As for the taste, I found both cheesecake flavors palatable, but not enough to eat them anywhere near as often as required to get intestinal results.

Carolyn: I can tell you why lawsuits are not stopping Dannon from rolling out new Activia lines, Bonnie: Activia has been an incredible sales success for Dannon, with that $56 million in settlement payments representing only about an eighth of annual Activia sales.

Where yogurt competitors have created a dessert aura with sweet syrups (Stonyfield Farm's late Moo-la-la), differently flavored layers (Yoplait Delights Parfaits) or evocative names (Yoplait Light's Red Velvet Cake and Lemon Cream Pie), Activia has done it by going indulgent, upping the fat and sugar content to levels not seen since Dannon discontinued its cream-containing gourmet La Creme. Activia Dessert is made with whole milk instead of the reduced-fat milk used in regular Activia or the fat-free kind used in Activia Light.

Although Activia Dessert is tasty, it's not as richly delicious as La Creme or Stonyfield Farm's whole-milk YoBaby. That's why I recommend YoBaby (yes, even to grown-ups!) — supplemented by prunes or medication for those with regularity issues.

Amy's Organic Soups. Golden Lentil, Hearty French Country Vegetable, and Hearty Rustic Italian Vegetable. $3.49 per 14- to 14.4-ounce can.

Bonnie: Rachel Berliner turned to a company chef's brother and the owner of a Himalayan restaurant for recipes to expand Amy's soup offerings. The chef's brother, who runs a cooking school in Tours, France, supplied the concepts for the Hearty Rustic Italian Vegetable and Hearty French Country Vegetable soups; a restaurateur in her California neighborhood supplied the concept for Golden Lentil soup. All three are winners!

Each is nourishing, tasty and chock-full of organic vegetables and beans, providing good-for-you fiber, vitamins and minerals. My only issue is a bit too much sodium — especially if you eat the entire can. Just eat lower-sodium foods the rest of the day.

Although they're all delicious, my favorite is the unusual Golden Lentil, made with mildly spiced yellow split peas, red lentils and veggies, and providing a hefty 7 grams fiber per cupful.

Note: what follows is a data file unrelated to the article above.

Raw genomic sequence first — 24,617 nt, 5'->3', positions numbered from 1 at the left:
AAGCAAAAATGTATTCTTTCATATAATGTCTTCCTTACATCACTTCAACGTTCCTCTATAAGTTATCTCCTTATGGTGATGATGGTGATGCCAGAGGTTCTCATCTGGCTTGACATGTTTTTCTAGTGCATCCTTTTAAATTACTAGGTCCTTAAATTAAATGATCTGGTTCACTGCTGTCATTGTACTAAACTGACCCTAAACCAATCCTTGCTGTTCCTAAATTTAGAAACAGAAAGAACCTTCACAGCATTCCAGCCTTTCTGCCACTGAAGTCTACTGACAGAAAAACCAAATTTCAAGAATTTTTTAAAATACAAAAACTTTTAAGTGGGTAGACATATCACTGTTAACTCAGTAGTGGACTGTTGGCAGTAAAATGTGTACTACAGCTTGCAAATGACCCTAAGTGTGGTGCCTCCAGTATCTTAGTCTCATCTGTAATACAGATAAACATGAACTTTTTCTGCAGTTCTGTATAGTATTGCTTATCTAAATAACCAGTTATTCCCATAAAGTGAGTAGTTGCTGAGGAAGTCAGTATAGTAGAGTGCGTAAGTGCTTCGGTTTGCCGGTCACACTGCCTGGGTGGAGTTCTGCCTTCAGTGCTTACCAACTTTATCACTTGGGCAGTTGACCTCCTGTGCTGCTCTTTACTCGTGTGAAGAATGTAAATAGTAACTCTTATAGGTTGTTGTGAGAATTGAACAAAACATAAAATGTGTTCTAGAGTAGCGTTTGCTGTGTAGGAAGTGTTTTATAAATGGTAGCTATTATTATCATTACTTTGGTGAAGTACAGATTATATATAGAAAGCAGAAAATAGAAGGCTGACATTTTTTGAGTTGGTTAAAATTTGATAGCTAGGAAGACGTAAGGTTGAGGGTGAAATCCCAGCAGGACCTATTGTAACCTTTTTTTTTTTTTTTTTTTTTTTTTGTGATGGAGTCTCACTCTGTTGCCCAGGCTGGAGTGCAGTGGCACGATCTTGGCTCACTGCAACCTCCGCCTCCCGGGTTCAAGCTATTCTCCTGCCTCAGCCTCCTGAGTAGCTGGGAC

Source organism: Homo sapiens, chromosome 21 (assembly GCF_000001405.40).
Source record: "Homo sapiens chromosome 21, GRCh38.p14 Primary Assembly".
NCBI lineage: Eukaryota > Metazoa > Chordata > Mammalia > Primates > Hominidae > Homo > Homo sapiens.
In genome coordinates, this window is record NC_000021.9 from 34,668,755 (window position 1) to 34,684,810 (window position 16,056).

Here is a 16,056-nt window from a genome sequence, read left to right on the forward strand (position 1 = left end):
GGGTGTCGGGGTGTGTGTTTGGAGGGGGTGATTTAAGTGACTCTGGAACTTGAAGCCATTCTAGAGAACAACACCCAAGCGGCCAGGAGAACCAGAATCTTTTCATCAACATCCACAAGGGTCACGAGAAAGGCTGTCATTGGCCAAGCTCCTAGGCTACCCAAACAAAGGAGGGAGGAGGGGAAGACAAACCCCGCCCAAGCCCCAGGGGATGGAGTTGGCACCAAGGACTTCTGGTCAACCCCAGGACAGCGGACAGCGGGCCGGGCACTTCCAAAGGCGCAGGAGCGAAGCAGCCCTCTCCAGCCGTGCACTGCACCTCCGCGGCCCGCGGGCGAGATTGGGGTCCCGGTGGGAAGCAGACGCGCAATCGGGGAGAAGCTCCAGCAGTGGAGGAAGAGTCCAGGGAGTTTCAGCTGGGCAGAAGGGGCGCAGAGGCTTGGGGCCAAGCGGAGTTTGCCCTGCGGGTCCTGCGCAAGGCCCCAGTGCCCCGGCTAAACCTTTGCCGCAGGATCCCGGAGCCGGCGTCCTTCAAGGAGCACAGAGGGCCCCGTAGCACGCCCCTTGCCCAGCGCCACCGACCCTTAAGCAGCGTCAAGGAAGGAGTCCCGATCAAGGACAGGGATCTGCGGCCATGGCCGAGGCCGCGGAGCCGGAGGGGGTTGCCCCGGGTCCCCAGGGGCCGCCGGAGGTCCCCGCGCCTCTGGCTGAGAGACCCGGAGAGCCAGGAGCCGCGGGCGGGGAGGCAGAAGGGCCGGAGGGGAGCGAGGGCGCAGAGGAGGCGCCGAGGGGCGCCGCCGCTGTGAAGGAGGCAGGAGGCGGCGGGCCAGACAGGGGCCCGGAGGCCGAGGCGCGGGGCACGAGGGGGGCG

Carolyn: Amy's Hearty soups are sort of the natural-food-world's answer to Campbell's Chunky line. Like Chunky, Amy's Hearty soups eat like a meal or at least a stew. Unlike Campbell's, Amy's Hearty soups are organic and contain no meat. In its place, Amy's Hearty soups have beans, brown or red rice, and big pieces of veggies that give the Italian and French varieties as many interesting textures as they have tastes (although the French is slightly more interesting).

The Golden Lentil is a puree, kind of the Indian-spiced equivalent of the pumpkin or squash soup that starts many Thanksgiving feasts. Its primary draw is authentic Indian spices, rather than texture or ability to fill you up (though if served over some basmati or brown rice, it could do that almost as well as a more expensive vegetarian dal dinner).

In short, I "heartily" recommend all three of these.

Bonnie Tandy Leblang is a registered dietitian and professional speaker. She has an interactive site (www.biteofthebest.com) about products she recommends. Follow her on Twitter: BonnieBOTB. Carolyn Wyman is a junk-food fanatic and author of "The Great Philly Cheesesteak Book" (Running Press). Each week they critique three new food items. © Universal Uclick